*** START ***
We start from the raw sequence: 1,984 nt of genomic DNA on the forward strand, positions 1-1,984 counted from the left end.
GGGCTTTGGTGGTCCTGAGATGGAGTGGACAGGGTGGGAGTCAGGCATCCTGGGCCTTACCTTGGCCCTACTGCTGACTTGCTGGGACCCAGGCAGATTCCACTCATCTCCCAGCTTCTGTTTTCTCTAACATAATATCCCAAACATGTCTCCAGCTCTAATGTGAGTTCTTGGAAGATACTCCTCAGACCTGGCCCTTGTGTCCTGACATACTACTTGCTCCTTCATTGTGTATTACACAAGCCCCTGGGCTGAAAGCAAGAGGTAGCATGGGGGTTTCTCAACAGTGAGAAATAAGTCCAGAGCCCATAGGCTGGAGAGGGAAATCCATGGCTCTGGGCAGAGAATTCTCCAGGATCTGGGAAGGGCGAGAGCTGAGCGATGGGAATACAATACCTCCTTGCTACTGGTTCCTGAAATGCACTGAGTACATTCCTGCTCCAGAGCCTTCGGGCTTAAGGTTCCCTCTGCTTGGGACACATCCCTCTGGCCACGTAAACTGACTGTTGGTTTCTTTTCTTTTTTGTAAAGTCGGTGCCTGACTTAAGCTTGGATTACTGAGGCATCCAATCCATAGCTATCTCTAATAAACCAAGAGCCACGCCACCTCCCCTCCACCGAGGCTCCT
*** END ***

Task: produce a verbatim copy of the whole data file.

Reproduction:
We start from the raw sequence: 1,984 nt of genomic DNA on the forward strand, positions 1-1,984 counted from the left end.
GGGCTTTGGTGGTCCTGAGATGGAGTGGACAGGGTGGGAGTCAGGCATCCTGGGCCTTACCTTGGCCCTACTGCTGACTTGCTGGGACCCAGGCAGATTCCACTCATCTCCCAGCTTCTGTTTTCTCTAACATAATATCCCAAACATGTCTCCAGCTCTAATGTGAGTTCTTGGAAGATACTCCTCAGACCTGGCCCTTGTGTCCTGACATACTACTTGCTCCTTCATTGTGTATTACACAAGCCCCTGGGCTGAAAGCAAGAGGTAGCATGGGGGTTTCTCAACAGTGAGAAATAAGTCCAGAGCCCATAGGCTGGAGAGGGAAATCCATGGCTCTGGGCAGAGAATTCTCCAGGATCTGGGAAGGGCGAGAGCTGAGCGATGGGAATACAATACCTCCTTGCTACTGGTTCCTGAAATGCACTGAGTACATTCCTGCTCCAGAGCCTTCGGGCTTAAGGTTCCCTCTGCTTGGGACACATCCCTCTGGCCACGTAAACTGACTGTTGGTTTCTTTTCTTTTTTGTAAAGTCGGTGCCTGACTTAAGCTTGGATTACTGAGGCATCCAATCCATAGCTATCTCTAATAAACCAAGAGCCACGCCACCTCCCCTCCACCGAGGCTCCT